JUNE 11 — The 11th Asian Schools Chess Championships 2015, held from May 30 to June 8, 2015 in Singapore has ended and there were quite a few takeaways for the organisers, national chess federations and players, if indeed there is any real interest in the many lessons that can be learned.
For the organisers, despite their vast experience, I can certainly say they will want to learn, and especially so as the 16th ASEAN+ Age-Group Chess Championships is immediately following at exactly the same venue with very much the same team running it!
What is different is, of course, the participant country mix even if the numbers are about the same, and that they are in odd rather than even age group categories which strangely enough has always translated into stronger events.
Go figure the difference between U7, U9, U11, U13, U15, and U17 versus U8, U10, U12, U14, U16 and U18; other than the fact that the kids are one year older when starting the latter and eligible to play one year later, but perhaps that alone is our answer.
Let me start with the organisers.
One of the biggest differences between the World Schools Chess Championships held in Pattaya just a few weeks ago and the Asian Schools Chess Championships is the type of accommodation. The Dusit Thani is a resort hotel while Nanyang Technological University could only provide hostels.
None of this is actually a problem as it is usually one or the other, depending on what is available in the host city, and published in its prospectus well in advance.
If there was any real criticism of the Singapore organisers, it was simply that the logistical challenges had been a little underestimated as the championships was held at the time the SEA Games was taking place. But to say that Nanyang Technological University, a world class host of numerous national and international events lacked facilities is a little bit of a joke.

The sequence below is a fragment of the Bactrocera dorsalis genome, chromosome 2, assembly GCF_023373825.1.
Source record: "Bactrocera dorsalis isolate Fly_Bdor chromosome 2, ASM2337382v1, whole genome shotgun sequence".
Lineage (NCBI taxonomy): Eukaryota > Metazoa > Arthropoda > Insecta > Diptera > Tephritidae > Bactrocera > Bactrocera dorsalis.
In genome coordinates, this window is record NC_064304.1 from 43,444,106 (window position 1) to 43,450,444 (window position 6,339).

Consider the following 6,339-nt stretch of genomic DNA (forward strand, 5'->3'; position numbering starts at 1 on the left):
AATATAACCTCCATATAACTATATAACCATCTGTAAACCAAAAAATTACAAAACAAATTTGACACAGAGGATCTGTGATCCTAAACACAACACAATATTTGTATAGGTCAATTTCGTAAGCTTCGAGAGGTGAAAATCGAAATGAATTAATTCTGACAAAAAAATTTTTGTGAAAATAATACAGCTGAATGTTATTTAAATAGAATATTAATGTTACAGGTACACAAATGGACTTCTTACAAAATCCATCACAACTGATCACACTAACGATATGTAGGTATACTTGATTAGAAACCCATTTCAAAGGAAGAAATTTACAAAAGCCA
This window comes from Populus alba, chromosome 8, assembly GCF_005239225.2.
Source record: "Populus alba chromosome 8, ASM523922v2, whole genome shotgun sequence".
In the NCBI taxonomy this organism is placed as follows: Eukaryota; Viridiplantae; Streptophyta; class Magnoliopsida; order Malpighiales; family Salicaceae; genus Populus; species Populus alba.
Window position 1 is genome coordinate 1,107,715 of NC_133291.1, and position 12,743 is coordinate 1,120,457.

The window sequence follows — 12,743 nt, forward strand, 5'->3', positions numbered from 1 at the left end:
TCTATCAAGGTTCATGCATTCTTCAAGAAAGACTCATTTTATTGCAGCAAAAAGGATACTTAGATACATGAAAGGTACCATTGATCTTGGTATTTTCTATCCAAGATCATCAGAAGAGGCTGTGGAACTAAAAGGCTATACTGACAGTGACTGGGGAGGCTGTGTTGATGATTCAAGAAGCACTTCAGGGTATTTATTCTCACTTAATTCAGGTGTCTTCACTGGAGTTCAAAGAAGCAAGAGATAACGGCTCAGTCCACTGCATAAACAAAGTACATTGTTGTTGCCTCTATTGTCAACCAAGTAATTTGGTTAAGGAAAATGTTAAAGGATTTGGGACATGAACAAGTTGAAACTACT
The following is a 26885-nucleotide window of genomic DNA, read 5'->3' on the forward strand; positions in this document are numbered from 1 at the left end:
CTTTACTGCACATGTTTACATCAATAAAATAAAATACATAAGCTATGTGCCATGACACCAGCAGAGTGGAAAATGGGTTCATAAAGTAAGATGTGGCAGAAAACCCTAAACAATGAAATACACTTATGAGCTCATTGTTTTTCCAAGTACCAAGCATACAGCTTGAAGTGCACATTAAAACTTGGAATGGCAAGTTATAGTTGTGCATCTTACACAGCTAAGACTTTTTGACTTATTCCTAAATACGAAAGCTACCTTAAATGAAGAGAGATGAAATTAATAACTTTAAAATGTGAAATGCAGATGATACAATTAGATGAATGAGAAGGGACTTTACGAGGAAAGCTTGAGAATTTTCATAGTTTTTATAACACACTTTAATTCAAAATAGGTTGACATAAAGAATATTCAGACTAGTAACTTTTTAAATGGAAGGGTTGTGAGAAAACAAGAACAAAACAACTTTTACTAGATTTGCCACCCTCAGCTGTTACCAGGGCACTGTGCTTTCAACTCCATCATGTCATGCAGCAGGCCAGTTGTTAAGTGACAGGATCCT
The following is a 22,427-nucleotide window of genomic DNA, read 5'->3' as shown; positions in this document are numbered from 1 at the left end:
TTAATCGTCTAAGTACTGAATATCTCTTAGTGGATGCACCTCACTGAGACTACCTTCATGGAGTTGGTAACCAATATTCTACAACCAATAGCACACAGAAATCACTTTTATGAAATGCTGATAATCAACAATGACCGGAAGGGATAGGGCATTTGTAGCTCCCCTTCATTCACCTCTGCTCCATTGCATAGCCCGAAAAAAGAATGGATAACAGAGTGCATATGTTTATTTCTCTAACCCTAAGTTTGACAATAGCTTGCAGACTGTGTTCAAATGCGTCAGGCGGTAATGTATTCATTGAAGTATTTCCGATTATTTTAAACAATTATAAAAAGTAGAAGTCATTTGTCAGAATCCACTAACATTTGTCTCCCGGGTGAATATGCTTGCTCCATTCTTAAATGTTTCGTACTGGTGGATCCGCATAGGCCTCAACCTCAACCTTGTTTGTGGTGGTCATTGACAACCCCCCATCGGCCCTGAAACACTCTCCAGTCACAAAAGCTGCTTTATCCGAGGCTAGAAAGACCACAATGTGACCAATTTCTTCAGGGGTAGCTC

Now let me move on to the national chess federations.
One of the "lies" I see at such events is that there are countries taking part. The reality is that different parents or groups of parents take part and they go under the flags of their national chess federations, and as we well know, their level of commitment and competence varies greatly.
Organisers struggle with too many different flight details where last minute changes are the norm and parents vent their frustration at the only party they can on arrival: in most cases, this should be the appointed Head of Delegation who is however usually not only indifferent to the problems of those playing under the same flag but has no relationship with them beyond the trip.
Yet they are the supposed point of reference and so often, that means getting caught up in internal problems, even petty squabbles amongst the groups, when in fact organisers should be allowed to focus on running the event.
I often see too many cases of partial or even non-payment, and to be fair it is not always alleged payment but an actual payment to their federation that was not somehow transferred, but what I find disgusting is actual refunds are demanded when arriving late or deciding to go home on an earlier flight.
The real audience in these championships are parents and here is some advice for them:
1. It is an international championship in a foreign country where things are not like they are at home so try to have some consideration even if understanding is impossible for you.
2. The organisers are not your paid tour agent or a servant you order around for your personal needs or to make changes in your holiday itinerary.
3. Every official competition has a schedule and that includes attendance of the technical meeting at the start and the awards ceremony at the end where everyone is honoured.
Now let's get on to the competition itself, where it is about those are playing.
First, let me congratulate the three World Schools Chess Champions -- Shania Mae Mendoza from the Philippines in Girls U-17, Tejaswini Sagar from India in Girls U-15 and Amira Kaibekova from Kazakhstan in Girls U-9 -- who confidently and convincingly added the Asian Schools Chess Championships title.
Hosts Singapore can also be happy with their big hope Liu Xiangyi winning Open U-17 and especailly so with Cyrus Nisban confirming his talent with a gold-winning performance in a strong Open U-11.
In an event with a record 19 countries and 367 players, an amazing 13 won medals. The Philippines won six gold medals of the 11 total it won beating perennial winners India who had 19 medals but only five gold.
Malaysia? The group that participated were pretty representative of what we are so it was not a big surprise to me that we went home empty handed.
We did, however, make our mark in the event with numerous unpleasant incidents that were noted by all present and which simply confirmed our status as having the most difficult parents with spoilt kids even if a few other countries and delegations did give us some initial competition in this regard.
Once again, Malaysia Boleh!
*This is the personal opinion of the columnist.